# Physics

posted by on .

You swing one yo-yo around your head in a horizontal circle. Then you swing another yo-yo with twice the mass of the first one, but you don't change the length of the string or the period. How do the tensions in the strings differ?

• Physics - ,

m v^2/r
v the same
r the same
twice m

• Physics - ,

Wait a minute, this horizontal circle does not mean the string is horizontal.
r will not be constant in the real case.

• Physics - ,

Say string at angle A from vertical.
Then r of circle = R sin A if R is string length
Inward force on mass by string = T sin A
so
T sin A = m v^2/r = m v^2/(R sin A)
T sin^2 A = m v^2/R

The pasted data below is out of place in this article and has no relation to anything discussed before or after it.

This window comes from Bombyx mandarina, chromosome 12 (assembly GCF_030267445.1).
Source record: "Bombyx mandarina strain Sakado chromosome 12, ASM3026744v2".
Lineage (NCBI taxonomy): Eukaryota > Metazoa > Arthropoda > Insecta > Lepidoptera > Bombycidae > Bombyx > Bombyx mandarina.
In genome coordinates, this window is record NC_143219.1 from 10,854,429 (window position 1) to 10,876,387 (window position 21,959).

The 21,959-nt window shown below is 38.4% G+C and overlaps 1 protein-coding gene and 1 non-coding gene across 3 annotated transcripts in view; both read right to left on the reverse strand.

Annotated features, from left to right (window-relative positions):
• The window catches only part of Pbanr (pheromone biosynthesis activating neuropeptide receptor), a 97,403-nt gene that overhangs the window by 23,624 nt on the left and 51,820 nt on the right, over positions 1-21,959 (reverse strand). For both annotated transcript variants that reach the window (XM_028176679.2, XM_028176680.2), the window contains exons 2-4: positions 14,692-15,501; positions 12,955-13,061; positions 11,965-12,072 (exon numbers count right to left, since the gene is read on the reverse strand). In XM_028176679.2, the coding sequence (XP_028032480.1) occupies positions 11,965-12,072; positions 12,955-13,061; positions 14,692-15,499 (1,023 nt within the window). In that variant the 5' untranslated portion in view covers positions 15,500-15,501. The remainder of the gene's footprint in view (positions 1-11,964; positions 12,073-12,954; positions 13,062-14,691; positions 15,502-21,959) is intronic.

Vertical force on mass by string = T cos A
so
T cos A = m g

period = p = 2 pi r/v = 2 pi R sin A/v
so
v = 2 pi R sin A/p
and
v^2 = 4 pi^2 R^2 sin^2A/p^2

so

T sin^2 A = m v^2/R = m * 4 pi^2 R^2 sin^2A/p^2
so
T = m 4 pi^2 R^2/p^2
interesting, if p is the same when you double m you double the tension
I suppose that makes sense in the limit of very slow and hanging just about straight down, the tension is mostly m g and has to be double for twice the mass.

• Physics - ,

And we already did the limit for very fast, string horizontal also gives twice the tension for twice the mass.
Cute problem !